France throws out tax hike on the rich

France- The high court for France struck down a supertax on its nations most elite individuals. This serves as a major blow to President Francois Hollande’s plan to repair France’s economy. This came days before it was proposed to pass the high court.

The high court saw that taxing individuals income over 1.32 million at a 75% tax rate was unconstitutional and highly unfair.

Almost immediately the socialist President vowed to modify and resubmit the proposal which had been passed by the Parliament earlier in the month.

Prime Minister Jean-Marc Ayrault said in a statement that a new proposal to tax the rich “taking into account the principles raised by the Constitutional Council’s decision” would be drawn up as part of the next budget law submitted in 2013 or 2014. No further details of how and when this would be done were given.

The controversial measure was a pillar of Hollande’s success presidential campaign. The measure was proposed on a temporary basis and would effect less that 2000 people in the entire population of France and raise just shy of under a billion dollars during it being in effect. This will hardly solve the financial crisis that burdens this country.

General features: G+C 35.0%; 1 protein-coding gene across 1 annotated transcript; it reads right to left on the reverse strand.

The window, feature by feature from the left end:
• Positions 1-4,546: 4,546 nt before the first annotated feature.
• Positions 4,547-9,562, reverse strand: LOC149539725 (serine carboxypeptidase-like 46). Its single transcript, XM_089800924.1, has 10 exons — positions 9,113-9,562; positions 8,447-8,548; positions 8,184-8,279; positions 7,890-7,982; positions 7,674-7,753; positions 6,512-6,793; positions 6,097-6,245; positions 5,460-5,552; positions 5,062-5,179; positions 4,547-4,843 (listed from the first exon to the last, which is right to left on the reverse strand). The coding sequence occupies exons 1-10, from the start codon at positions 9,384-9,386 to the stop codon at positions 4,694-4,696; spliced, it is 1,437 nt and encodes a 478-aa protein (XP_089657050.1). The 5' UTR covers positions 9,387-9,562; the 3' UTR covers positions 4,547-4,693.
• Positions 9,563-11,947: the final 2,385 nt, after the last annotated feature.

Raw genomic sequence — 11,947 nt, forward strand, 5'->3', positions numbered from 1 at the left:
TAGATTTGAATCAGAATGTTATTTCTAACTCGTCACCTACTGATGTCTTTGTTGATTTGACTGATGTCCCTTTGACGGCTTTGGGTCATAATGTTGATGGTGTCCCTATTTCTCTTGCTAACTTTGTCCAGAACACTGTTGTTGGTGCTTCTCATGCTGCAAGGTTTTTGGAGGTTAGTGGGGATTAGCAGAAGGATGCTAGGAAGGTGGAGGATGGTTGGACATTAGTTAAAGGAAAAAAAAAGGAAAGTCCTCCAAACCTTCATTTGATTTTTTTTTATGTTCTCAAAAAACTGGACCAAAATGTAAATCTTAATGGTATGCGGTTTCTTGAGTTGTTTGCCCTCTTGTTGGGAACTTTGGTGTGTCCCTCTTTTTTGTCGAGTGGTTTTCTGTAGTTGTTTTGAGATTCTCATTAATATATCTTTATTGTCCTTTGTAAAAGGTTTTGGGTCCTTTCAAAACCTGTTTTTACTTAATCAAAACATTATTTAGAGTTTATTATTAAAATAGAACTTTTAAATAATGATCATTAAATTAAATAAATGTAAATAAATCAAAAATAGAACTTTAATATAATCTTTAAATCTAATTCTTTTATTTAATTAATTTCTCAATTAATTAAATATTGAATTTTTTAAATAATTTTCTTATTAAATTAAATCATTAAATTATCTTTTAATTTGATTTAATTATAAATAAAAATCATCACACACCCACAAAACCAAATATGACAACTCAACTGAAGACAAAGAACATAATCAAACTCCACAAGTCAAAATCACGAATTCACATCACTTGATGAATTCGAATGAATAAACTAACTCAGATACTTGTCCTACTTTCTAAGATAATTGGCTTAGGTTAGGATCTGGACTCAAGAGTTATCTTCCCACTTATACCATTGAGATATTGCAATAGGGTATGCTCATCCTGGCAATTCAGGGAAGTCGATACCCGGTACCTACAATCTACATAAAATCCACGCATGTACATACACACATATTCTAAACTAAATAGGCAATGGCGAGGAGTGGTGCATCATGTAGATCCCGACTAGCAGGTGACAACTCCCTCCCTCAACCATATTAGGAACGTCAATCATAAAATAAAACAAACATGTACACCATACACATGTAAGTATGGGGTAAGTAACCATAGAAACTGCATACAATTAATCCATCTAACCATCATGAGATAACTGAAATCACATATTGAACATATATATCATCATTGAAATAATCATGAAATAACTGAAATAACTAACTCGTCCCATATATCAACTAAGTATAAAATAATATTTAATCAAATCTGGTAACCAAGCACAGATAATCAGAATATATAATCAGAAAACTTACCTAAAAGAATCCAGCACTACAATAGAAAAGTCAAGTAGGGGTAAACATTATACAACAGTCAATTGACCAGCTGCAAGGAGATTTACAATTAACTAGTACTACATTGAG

This was just one of several measure s proposed by Hollande to bring down the countries spending deficit to 3% of its gross domestic product. The proposed timeframe for this to occur was within five years or his full term in office.

The measure which was widely support by the leftist wing of the political party drew nothing but criticism from conservatives and business owners that were concerned that such high tax rates would drive wealthy entrepreneurs to flee the country.

These concerns held footing when two of France’s most elite jumped shipped to move to Belgium supposedly to avoid the 75% tax rate. One of those two individuals is world renowned billionare Bernard Arnault, owner of luxury goods company Luis Vuitton.

A number of French nationales already have jumped ship to move to Switzerland, Belgium, and Britain which boast predominately lower tax burdens on the wealthy.

The ruling released by the Council on Saturday struck down the measure because it “failed to recognize equality” The proposed rule change would impact individuals only on income over 1.3 million dollars whereas everyone else in the country would skirt those high tax rates. This tax proposal would indirectly effect a small portion of the population in an unfair manner.

Upon hearing about this unfair ruling Finance Minister Pierre Moscovici recently confirmed that the federal government of France will not drop its pursuit to tax the wealthy to solve its debt crisis.

“Our deficit-cutting path will not be diverted,” Moscovici told BFM television.